Speaking of self-referential incoherence…this post at the Discover Magazine blog really makes you think: Meta-Neuroscience: Studying the Brains of Neuroscientists.  If you put neuroscientists into fMRI machines and watch what their brains are doing while they’re studying other people’s brains, does it explain why they think what they do about how we think??  Perhaps there are neural correlates for the tendency in some people to reduce the mental to the physical??  Actually, all it shows is that neuroscientist brains are more excited by the prospect of publishing in Nature Neuroscience than they are by seeing stacks of money.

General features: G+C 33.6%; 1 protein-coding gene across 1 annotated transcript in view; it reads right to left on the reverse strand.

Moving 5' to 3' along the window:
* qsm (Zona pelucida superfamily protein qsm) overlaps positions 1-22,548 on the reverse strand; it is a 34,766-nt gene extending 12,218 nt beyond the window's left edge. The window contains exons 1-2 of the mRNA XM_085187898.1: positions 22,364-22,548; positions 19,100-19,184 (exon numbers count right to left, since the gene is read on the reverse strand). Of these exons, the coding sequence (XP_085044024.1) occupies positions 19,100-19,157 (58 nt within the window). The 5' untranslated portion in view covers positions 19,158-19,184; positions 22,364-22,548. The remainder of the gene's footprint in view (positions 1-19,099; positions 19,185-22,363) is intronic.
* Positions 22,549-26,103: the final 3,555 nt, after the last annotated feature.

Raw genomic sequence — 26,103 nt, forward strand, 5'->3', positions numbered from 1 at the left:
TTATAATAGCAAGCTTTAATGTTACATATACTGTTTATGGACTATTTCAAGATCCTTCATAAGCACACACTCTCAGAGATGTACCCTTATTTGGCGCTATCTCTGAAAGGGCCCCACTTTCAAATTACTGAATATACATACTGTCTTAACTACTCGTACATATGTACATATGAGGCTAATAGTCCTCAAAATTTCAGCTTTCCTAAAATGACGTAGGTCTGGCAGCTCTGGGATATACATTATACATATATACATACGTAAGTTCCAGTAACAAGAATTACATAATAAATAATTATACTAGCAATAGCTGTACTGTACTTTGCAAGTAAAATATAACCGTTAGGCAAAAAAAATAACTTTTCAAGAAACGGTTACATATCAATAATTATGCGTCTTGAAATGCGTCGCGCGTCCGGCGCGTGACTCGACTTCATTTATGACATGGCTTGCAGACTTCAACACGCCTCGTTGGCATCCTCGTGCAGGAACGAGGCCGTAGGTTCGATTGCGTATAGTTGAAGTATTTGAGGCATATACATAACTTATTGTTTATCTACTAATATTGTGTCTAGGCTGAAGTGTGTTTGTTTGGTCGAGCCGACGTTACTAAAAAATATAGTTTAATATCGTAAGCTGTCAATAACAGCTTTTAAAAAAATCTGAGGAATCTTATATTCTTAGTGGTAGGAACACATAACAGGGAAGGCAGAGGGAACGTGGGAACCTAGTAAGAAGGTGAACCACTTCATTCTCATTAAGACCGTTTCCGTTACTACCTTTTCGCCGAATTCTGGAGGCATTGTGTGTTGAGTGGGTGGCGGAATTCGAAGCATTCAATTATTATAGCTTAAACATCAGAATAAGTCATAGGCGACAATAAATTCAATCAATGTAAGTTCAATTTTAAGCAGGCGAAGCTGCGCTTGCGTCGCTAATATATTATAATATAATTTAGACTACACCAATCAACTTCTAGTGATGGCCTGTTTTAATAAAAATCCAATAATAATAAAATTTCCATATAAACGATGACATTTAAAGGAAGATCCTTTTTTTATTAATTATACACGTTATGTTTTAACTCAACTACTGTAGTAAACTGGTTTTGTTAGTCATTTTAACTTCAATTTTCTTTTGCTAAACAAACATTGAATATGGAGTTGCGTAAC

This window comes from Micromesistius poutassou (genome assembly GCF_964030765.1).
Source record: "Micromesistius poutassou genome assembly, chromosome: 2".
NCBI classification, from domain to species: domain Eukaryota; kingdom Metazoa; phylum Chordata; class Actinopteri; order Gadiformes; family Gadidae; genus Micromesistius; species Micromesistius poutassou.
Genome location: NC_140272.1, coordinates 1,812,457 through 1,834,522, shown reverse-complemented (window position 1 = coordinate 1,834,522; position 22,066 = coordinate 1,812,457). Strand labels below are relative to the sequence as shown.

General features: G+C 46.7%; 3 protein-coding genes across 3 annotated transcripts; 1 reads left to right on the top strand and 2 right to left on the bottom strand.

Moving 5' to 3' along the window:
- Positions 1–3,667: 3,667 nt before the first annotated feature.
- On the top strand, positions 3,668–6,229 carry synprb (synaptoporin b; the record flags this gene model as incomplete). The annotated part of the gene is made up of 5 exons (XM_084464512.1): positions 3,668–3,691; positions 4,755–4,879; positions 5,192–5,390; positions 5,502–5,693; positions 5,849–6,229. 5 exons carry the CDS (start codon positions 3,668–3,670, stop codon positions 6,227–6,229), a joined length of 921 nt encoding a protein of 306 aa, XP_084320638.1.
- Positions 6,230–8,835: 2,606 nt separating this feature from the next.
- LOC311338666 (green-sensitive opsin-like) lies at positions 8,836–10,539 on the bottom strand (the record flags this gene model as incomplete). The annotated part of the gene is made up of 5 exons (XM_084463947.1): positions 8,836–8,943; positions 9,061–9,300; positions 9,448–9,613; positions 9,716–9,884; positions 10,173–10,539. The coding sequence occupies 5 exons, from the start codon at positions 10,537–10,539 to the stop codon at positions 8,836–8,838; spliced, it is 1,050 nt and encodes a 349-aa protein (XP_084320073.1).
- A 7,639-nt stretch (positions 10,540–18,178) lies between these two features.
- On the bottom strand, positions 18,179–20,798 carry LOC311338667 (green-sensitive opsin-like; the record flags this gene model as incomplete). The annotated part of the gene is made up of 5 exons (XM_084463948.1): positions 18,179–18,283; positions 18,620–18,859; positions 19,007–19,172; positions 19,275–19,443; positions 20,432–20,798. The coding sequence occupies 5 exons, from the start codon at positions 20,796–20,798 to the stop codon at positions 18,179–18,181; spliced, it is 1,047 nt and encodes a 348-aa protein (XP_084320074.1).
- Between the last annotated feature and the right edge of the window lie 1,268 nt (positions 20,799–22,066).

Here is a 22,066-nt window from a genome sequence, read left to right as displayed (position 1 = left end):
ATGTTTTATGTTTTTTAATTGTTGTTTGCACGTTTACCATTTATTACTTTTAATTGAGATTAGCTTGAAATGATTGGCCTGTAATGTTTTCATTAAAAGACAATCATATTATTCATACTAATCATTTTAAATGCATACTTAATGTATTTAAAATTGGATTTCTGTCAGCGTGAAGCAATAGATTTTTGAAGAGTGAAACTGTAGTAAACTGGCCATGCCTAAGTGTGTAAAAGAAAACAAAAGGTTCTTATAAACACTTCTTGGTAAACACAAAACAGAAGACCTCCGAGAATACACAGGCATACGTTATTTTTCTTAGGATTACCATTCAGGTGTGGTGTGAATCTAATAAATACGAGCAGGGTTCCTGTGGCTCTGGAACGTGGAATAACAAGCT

Last week at Slate.com an article proudly proclaimed, “Evolution is Finally Winning Out Over Creationism.”  The author drew from the recent Pew Survey we reported on here, and supplemented this with data from a 2014 Gallup poll.  It seems to me that her piece underscores the need for more fine-grained surveys and analysis.  She notes that the percentage of Americans who say they believe in evolution guided by God dropped from 40 percent in 1999 to 31 percent in 2014.  But how do Americans understand this question?  If we limit evolution to the scientific explanation (as opposed to the naturalistic ideology), we at BioLogos would question whether we need to include reference to God’s special actions for that any more than we do for explaining photosynthesis.  But of course we wholeheartedly affirm that God created human beings, while accepting that evolution is the best scientific description of that process of creation.  Admittedly, affirming both of these cuts across the simplistic categories in which the debate is typically framed and causes some confusion whether to tick the “God-guided evolution” box on a survey.  The Slate piece unabashedly celebrates the demise of religious commitment as positive for the future of science.  That seems to me like saying we could get rid of steroid use in baseball if we’d just eliminate all sports.  Certainly we can think more carefully about the relationship of science and religion.